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Sen. Clinton Says Lack of Body Armor is 'Unforgivable'
ABC News
January 10, 2006

Jan. 10, 2006 — Sen. Hillary Rodham Clinton called the Bush administration "incompetent" when it came to protecting the troops in combat and called the lack of adequate body armor for soldiers and Marines "unforgivable."

So far in Iraq, more than 2,100 American troops have been killed. Critics like Clinton, D-N.Y., say that many of these deaths are the result of inadequate body armor. A secret Pentagon study of 93 Marines who were killed in Iraq found that 74 died after they were hit by a bullet or shrapnel in the torso or shoulders — areas unprotected by the armor most are issued.

"We perhaps could have avoided so many of these fatalities with the right body armor," said Clinton, who recently wrote letters to Sen. John Warner, R-Va., chairman of the Armed Services Committee; Sen. Carl Levin, D-Mich., the ranking Democrat on the Armed Services Committee; and Francis J. Harvey, secretary of the Army, calling for an investigation into why troops were not being protected.

Clinton pointed to President Bush and Vice President Dick Cheney as the culprits. Some have said that supplying Marines and soldiers with armor that covers their sides is too expensive — costing about $260 for each person. Clinton said that considering the United States' defense budget was half a trillion dollars, the additional protection was affordable. She said the administration had refused to listen to people in the field like Paul Bremer, former ambassador to Iraq, who said the United States needed more troops in Iraq to pacify the country.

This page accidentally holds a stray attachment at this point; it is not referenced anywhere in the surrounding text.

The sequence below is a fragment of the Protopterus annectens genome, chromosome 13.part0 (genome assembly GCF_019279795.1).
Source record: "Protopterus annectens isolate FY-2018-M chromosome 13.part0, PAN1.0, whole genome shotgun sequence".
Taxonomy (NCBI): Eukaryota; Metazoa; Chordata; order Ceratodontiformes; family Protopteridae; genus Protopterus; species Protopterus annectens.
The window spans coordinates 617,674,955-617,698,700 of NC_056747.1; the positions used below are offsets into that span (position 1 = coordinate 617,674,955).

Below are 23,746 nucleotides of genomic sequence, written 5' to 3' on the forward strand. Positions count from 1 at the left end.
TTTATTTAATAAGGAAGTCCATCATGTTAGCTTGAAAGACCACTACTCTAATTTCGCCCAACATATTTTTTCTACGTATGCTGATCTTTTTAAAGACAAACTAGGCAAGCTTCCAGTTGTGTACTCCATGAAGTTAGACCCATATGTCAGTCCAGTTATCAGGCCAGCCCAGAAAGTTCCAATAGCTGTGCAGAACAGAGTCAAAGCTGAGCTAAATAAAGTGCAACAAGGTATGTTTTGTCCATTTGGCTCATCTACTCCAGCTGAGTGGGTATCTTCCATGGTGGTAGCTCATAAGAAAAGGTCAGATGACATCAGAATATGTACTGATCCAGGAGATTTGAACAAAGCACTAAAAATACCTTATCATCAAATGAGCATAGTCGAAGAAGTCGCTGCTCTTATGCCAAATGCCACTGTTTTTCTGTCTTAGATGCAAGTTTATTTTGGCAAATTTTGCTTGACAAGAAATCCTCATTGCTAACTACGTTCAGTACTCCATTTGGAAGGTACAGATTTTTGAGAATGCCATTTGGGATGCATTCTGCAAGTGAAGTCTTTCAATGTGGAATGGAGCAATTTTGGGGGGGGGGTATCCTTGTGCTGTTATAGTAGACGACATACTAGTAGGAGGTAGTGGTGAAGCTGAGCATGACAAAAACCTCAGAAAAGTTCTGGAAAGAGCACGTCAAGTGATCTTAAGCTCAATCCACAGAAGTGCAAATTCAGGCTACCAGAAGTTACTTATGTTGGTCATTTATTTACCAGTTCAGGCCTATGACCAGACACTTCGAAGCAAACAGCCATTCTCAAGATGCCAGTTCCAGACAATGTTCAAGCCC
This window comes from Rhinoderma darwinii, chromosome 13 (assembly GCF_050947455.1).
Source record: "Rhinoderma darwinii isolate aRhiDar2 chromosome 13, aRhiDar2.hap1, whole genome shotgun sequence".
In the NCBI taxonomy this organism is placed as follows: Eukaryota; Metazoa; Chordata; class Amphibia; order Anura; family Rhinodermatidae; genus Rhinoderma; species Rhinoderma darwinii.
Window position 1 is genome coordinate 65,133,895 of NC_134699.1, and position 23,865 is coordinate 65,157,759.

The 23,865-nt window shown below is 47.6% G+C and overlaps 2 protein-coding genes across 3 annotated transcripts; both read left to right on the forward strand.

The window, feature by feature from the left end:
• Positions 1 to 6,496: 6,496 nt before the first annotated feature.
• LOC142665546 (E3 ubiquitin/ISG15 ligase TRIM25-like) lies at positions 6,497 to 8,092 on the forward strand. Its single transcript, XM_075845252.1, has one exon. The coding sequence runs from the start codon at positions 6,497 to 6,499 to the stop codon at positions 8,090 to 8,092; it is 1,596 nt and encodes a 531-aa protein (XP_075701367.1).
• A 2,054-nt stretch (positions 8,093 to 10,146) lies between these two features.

"This is Bush/Cheney policy. … I've been one of the leading critics pointing out all the failures, the incompetencies," Clinton said. "I am just bewildered as to how this president and this vice president continue to isolate themselves from different point of views. He's [President Bush has] got three more years in office. Some of us wish this wasn't the case."

Congress recently passed a law to reimburse troops who purchased the armor themselves, but Clinton said not all of those people had been given their money.

"It's our duty to protect our men and women in uniform," said Clinton, who is rumored to be considering a run for the White House in 2008. "They are protecting us, our interest. They have been sent there by our president. The very least we can do is give them the very best body armor and armored vehicle."

The lack of adequate armor has been a hot topic during the war in Iraq. In 2004, a soldier confronted Defense Secretary Donald Rumsfeld during a Q&A session in Iraq about the issue. The question turned out to be planted by a journalist. Recently, Howard Dean, former presidential candidate and president of the Democratic National Committee, called for Rumsfeld to resign.

The Defense Department and Army said that they needed more time to acquire the armor and that publicly discussing issues of body armor aided the enemy — claims that Clinton dismissed as out of hand.

She said it was now incumbent on the president to stand up for the men and women fighting overseas in Iraq and Afghanistan.

"The president speaks out strongly and even harshly from time to time about issues he thinks are important," Clinton said. "Let's hear him speak about men and women who wear the uniform of our country."

Note how the media gives the Bush White House a pass. During the Clinton years, the same media went after Les Aspen, Clinton's Sec. of Defense with a vengeance when soldiers died because of no armored trucks (Black Hawk Down).